Browsing named entities in Harper's Encyclopedia of United States History (ed. Benson Lossing). You can also browse the collection for John Smith or search for John Smith in all documents.

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Harper's Encyclopedia of United States History (ed. Benson Lossing), Garfield, James Abram 1831-1881 (search)
e of the thirteen colonies conceded, but there was granted to the new republic a western territory bounded by the northern lakes, the Mississippi, and the French and Spanish possessions. How did these hills and valleys become a part of the United States? It is true that by virtue of royal charters several of the colonies set up claims extending to the South sea. The knowledge which the English possessed of the geography of this country at that time is illustrated by the fact that Capt. John Smith was commissioned to sail up the Chickahominy and find a passage to China! But the claims of the colonies were too vague to be of any consequence in determining the boundaries of the two governments. Virginia had indeed extended her settlements into the region south of the Ohio River, and during the Revolution had annexed that country to the Old Dominion, calling it the county of Kentucky. But previous to the Revolution the colonies had taken no such action in reference to the territo
Harper's Encyclopedia of United States History (ed. Benson Lossing), George, Fort, (search)
he scene of important operations during the French and Indian War (q. v.) of 1755-59. The second was on Long Island. In the autumn of 1780, some Rhode Island Old relic at Fort George. Tory refugees took possession of the manor-house of Gen. John Smith, at Smith's Point, L. I., fortified it and the grounds around it, and named the works Fort George, which they designed as a depository of stores for the British in New York. They began cutting wood for the British army in the city. At the solicitation of General Smith, and the approval of Washington, Maj. Benjamin Tallmadge crossed the Sound from Fairfield, with eighty dismounted dragoons, and landed, on the evening of Nov. 21, at Woodville. There he remained until the next night, on account of a storm. At the mills, 2 miles from Fort George, he found a faithful guide, and at dawn he and his followers burst through the stockade, rushed across the parade, shouting Washington and glory! and so furiously assailed Ford George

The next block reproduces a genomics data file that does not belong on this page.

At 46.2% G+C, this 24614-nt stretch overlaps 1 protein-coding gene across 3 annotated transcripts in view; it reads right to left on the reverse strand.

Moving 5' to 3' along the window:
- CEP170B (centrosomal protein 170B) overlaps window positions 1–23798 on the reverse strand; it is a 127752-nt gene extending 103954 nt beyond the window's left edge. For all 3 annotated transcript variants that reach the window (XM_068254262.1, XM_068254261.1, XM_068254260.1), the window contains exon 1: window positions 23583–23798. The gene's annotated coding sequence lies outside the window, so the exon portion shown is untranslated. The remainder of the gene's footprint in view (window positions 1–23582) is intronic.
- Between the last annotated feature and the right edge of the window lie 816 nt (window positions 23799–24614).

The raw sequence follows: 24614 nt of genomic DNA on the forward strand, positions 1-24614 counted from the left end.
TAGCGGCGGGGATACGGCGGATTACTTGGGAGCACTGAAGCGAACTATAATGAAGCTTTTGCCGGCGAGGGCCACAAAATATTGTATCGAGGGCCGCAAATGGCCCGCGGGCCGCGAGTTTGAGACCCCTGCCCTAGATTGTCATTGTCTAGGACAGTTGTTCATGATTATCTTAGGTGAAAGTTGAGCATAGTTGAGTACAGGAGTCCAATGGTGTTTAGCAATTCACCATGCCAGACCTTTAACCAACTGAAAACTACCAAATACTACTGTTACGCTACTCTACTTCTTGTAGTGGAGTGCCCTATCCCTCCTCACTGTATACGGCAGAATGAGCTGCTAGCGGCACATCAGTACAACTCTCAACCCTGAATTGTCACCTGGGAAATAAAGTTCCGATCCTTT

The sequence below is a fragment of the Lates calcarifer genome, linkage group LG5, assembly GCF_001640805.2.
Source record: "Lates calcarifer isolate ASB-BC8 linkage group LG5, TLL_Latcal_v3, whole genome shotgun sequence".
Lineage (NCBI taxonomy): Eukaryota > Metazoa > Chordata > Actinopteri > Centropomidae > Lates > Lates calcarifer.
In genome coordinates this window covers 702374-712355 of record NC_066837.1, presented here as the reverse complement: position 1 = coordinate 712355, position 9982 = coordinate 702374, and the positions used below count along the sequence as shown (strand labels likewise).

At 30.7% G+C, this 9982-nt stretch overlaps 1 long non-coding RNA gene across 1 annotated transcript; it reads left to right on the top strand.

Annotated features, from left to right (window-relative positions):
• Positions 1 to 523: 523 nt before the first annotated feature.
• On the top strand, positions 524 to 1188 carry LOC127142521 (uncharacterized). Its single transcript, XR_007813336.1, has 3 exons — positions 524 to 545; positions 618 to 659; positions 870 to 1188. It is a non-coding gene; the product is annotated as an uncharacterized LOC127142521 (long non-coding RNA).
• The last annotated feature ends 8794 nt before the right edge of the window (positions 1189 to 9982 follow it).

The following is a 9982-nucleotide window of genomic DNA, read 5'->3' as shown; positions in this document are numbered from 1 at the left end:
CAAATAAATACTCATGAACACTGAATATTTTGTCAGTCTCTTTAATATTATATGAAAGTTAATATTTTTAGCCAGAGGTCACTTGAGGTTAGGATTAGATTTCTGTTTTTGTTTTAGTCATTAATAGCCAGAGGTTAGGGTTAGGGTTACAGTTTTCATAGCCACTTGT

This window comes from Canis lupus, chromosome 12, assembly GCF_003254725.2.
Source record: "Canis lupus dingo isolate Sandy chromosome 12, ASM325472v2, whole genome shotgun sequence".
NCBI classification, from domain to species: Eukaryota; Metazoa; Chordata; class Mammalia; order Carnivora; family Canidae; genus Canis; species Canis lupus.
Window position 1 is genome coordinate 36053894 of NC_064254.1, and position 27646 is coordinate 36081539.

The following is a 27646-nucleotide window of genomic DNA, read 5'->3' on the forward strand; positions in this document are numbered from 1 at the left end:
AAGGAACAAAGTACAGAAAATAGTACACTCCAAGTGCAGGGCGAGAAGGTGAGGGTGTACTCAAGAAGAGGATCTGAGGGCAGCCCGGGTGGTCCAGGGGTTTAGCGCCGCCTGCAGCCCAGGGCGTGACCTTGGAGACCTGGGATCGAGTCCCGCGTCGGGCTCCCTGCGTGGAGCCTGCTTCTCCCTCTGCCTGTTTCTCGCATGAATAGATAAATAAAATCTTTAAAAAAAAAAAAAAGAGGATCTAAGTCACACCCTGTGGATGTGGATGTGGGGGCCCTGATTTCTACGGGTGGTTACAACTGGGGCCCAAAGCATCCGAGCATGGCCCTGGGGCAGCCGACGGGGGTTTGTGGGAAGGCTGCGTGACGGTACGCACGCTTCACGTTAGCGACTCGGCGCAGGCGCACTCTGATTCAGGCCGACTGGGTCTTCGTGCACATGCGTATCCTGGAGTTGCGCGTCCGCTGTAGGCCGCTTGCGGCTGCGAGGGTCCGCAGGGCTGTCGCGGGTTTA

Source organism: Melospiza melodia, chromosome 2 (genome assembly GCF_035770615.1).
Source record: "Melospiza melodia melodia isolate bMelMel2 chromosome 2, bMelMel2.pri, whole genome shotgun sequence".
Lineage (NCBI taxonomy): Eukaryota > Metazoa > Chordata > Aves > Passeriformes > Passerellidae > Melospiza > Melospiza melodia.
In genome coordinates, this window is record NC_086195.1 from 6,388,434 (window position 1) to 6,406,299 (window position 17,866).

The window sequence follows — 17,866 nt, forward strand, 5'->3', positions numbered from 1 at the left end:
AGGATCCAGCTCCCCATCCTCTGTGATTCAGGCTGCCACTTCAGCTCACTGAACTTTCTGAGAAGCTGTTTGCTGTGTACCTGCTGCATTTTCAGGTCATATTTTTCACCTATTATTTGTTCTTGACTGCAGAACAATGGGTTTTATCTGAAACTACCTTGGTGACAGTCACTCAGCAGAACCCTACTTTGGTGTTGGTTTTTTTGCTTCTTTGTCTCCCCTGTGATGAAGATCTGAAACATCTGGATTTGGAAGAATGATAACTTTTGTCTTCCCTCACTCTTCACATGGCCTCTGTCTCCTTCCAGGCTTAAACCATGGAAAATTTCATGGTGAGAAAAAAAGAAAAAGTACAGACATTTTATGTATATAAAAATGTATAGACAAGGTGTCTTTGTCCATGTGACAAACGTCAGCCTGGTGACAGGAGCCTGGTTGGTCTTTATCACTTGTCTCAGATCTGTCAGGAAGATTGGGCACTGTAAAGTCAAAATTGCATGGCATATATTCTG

Harper's Encyclopedia of United States History (ed. Benson Lossing), Gorges, Sir Ferdinando 1565-1647 (search)
coast (1605), and brought captive natives with him, Gorges took three of them into his own home, from whom, after instructing them in the English language, he gained much information about their country. Gorges now became chiefly instrumental in forming the Plymouth Company (q. v.), to settle western Virginia, and from that time he was a very active member, defending its rights before Parliament, and stimulating by his own zeal his desponding associates. In 1615, after the return of Capt. John Smith (q. v.), he set sail for New England, but a storm compelled the vessel to put back, while another vessel, under Capt. Thomas Dermer (q. v.), prosecuted the voyage. Gorges sent out a party (1616), which encamped on the River Saco through the winter; and in 1619-20 Captain Dermer repeated the voyage. The new charter obtained by the company created such a despotic monopoly that it was strongly opposed in and out of Parliament, and was finally dissolved in 1635. Gorges had, meanwhile, pr